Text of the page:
It's a cool night, a slight breeze blowing through your hair. The tranquil waters of Lake Michigan move around your boat in gentle waves. You raise a toast as the sun slowly sets from behind one of America's largest skylines.
The backdrop of the city is familiar, but the vibe is different – clean, modern, purposeful. And the people, they can’t wait to show you around, or tell you a story from the streets of the Windy City. This is Chicago, a town brimming with hometown pride.
As you continue to float serenely through the water, downtown buzzes around you, alive with nightlife, award-winning food, and world-class music. As your tour guide regales you with stories about how Mrs. O’Leary’s cow started a citywide fire in 1871, it doesn't take long to understand that the Second City isn’t like any other city. Chicago musician, Mike Ledbetter, captures this moment best. “There’s a beauty to Chicago that includes a marriage between stunning architecture surrounded by nature, art and the grittiness of a weathered, storied city.”
You can find the city’s flag waving from buildings, tattooed on forearms, and emblazoned on---well, everything. People here know their history, and that history is deeply entwined with the blues. “Music is about telling a story, and there’s no better way to do that than by singing the blues,” Ledbetter states.
During the Great Migration, 500,000 African Americans left the rural south and moved to this Midwest city, often taking jobs in factories. Clubs like the Dreamland Ballroom were more elegant than their southern counterparts, and the music stepped up to the challenge. Building off of the familiar sounds of homegrown blues, jazz, and gospel, Chicagoans began to include instruments like the electric guitar, drums, and piano; musicians began to perform solos on stage. The new style was given a new, groovier name: Boogie Woogie.
Chicago is still home to many local blues musicians, and there are plenty of historic venues dedicated to the craft. For a chance to jam with the Grammy award-winning Lurrie Bell, head over to B.L.U.E.S Bar on Halsted Street. If you’re interested in the jazz and slam poetry scene, make sure to hit the Green Mill. And, if you’re just looking for a laugh, you can grab tickets for a night of improv at Second City.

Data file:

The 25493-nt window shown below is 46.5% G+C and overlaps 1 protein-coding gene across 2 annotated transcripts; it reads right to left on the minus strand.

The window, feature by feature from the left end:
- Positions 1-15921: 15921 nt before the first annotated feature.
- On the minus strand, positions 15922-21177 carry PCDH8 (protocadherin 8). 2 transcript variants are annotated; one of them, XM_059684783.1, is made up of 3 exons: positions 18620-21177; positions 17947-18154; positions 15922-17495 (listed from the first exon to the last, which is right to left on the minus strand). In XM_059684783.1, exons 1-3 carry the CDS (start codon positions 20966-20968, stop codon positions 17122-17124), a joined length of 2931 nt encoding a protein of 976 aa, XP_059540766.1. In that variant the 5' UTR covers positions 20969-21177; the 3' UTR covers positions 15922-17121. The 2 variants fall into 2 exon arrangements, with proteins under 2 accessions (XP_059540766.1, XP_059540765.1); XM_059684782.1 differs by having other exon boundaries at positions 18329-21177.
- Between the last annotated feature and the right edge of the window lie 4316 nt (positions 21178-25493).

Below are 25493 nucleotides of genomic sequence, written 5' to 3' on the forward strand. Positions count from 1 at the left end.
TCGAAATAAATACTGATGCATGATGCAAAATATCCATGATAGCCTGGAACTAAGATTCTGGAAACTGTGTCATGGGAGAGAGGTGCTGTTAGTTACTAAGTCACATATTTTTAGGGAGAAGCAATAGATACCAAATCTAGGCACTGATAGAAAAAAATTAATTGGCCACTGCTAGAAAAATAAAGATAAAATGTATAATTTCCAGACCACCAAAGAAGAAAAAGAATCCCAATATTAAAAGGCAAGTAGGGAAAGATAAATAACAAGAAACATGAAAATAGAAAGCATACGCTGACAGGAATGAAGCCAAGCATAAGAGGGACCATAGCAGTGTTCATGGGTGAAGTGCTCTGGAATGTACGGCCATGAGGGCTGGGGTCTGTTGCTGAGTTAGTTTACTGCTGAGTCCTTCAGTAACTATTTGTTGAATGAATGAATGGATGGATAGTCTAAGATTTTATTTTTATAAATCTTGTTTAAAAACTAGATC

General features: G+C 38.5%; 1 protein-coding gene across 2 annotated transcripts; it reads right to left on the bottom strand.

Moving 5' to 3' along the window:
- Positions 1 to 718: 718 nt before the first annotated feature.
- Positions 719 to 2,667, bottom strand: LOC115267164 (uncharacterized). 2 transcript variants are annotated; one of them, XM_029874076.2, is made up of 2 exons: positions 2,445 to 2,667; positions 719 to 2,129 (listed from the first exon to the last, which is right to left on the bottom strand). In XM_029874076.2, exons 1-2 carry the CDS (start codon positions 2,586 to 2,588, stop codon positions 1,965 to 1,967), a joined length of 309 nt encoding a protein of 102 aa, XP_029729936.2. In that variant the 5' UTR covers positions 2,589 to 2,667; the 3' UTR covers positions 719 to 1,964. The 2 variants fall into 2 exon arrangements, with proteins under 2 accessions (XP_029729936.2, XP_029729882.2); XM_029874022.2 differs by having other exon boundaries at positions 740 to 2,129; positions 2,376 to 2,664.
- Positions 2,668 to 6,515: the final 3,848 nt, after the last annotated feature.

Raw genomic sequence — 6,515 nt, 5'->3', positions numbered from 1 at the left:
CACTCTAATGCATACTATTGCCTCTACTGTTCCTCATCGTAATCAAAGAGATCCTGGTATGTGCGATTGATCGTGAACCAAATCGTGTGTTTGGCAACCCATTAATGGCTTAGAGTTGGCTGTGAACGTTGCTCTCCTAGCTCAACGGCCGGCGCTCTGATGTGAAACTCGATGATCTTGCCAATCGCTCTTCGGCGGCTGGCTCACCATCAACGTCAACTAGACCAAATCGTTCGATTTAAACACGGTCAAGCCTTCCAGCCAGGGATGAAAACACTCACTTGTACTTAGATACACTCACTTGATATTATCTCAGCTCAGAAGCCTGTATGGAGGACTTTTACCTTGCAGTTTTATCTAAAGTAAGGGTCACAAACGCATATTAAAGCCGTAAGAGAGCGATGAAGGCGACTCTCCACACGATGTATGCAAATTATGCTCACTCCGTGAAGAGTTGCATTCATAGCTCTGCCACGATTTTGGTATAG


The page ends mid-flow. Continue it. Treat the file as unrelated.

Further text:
Checking out blues memorabilia with Lurrie Bell
Chicago, like most cities, is full of incredible talent, from the street musicians on Michigan Ave to dancers at the Joffrey Ballet. Chicago, unlike most cities, has a famous improv and sketch comedy scene that continues to thrive to this day.
The Second City opened its doors in December of 1959. Second City success ignited a trend for more performance spaces to open in the city. The talent that graced the stage became some of our most beloved television and movie stars, like Bill Murray and Tina Fey.
Today, The Second City prepares the next generation of comedy titans by hosting classes and workshops. If you can’t snag tickets to the Mainstage or E.T.C. shows, you’ll still be able to drop in and watch different levels of talent perfect their craft.
If you’d like to see a wider sampling of what Chicago performers have to offer, Stage 773 is a hub for comedy festivals. You can grab tickets to the Chicago Sketch Comedy Festival in January, the Chicago Women’s Funny Festival from May to July, and the Chicago Nerd Comedy Festival in May. It’s also home to the city’s longest-running musical comedy, Cupid Has a Heart On, and features a curated selection of independently produced showcases.
Ledbetter reflects, “Chicago is a little bit of everything rolled all into one. It has the big city feel, but it has the small-town kind of family feel to it. Chicago is all about attitude, too. It's fierce, in a good way.” And he’s right. Chicago has interactive art like Cloud Gate, also known as the Bean, and Crown Fountain. There’s a giant Picasso sculpture in Daley Plaza and a huge set of iron legs in Grant Park. There are beaches and a riverwalk and Ferris wheels and deep-dish pizza and a baseball team that overcame a 71-year curse.